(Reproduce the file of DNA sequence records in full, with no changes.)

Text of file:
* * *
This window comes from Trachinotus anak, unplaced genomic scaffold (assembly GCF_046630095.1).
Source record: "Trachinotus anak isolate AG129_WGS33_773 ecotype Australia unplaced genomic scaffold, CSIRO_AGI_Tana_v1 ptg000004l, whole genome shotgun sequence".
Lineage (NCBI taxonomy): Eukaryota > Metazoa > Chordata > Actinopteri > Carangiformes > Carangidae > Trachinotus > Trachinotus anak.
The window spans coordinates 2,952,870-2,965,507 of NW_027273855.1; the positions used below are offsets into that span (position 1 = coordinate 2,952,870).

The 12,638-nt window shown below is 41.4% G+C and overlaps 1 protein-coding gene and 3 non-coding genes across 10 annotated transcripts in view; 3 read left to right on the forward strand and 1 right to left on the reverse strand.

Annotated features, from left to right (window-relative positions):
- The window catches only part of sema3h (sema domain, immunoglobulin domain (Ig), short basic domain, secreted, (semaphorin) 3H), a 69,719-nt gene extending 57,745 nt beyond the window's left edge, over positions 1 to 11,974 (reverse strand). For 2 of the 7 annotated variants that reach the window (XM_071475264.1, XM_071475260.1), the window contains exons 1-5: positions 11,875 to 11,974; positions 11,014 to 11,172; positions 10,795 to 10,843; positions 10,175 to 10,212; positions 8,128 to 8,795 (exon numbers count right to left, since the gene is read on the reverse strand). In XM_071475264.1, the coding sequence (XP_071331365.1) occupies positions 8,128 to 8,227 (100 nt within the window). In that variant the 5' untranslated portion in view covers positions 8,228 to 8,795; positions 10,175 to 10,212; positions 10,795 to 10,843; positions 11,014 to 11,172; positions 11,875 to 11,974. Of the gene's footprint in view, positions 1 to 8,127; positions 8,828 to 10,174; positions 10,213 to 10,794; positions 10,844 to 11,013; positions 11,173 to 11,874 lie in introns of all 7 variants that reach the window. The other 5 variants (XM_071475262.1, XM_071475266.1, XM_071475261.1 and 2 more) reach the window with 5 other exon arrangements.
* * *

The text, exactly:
This window comes from Trachinotus anak, unplaced genomic scaffold (assembly GCF_046630095.1).
Source record: "Trachinotus anak isolate AG129_WGS33_773 ecotype Australia unplaced genomic scaffold, CSIRO_AGI_Tana_v1 ptg000004l, whole genome shotgun sequence".
Lineage (NCBI taxonomy): Eukaryota > Metazoa > Chordata > Actinopteri > Carangiformes > Carangidae > Trachinotus > Trachinotus anak.
The window spans coordinates 2,952,870-2,965,507 of NW_027273855.1; the positions used below are offsets into that span (position 1 = coordinate 2,952,870).

The 12,638-nt window shown below is 41.4% G+C and overlaps 1 protein-coding gene and 3 non-coding genes across 10 annotated transcripts in view; 3 read left to right on the forward strand and 1 right to left on the reverse strand.

Annotated features, from left to right (window-relative positions):
- The window catches only part of sema3h (sema domain, immunoglobulin domain (Ig), short basic domain, secreted, (semaphorin) 3H), a 69,719-nt gene extending 57,745 nt beyond the window's left edge, over positions 1 to 11,974 (reverse strand). For 2 of the 7 annotated variants that reach the window (XM_071475264.1, XM_071475260.1), the window contains exons 1-5: positions 11,875 to 11,974; positions 11,014 to 11,172; positions 10,795 to 10,843; positions 10,175 to 10,212; positions 8,128 to 8,795 (exon numbers count right to left, since the gene is read on the reverse strand). In XM_071475264.1, the coding sequence (XP_071331365.1) occupies positions 8,128 to 8,227 (100 nt within the window). In that variant the 5' untranslated portion in view covers positions 8,228 to 8,795; positions 10,175 to 10,212; positions 10,795 to 10,843; positions 11,014 to 11,172; positions 11,875 to 11,974. Of the gene's footprint in view, positions 1 to 8,127; positions 8,828 to 10,174; positions 10,213 to 10,794; positions 10,844 to 11,013; positions 11,173 to 11,874 lie in introns of all 7 variants that reach the window. The other 5 variants (XM_071475262.1, XM_071475266.1, XM_071475261.1 and 2 more) reach the window with 5 other exon arrangements.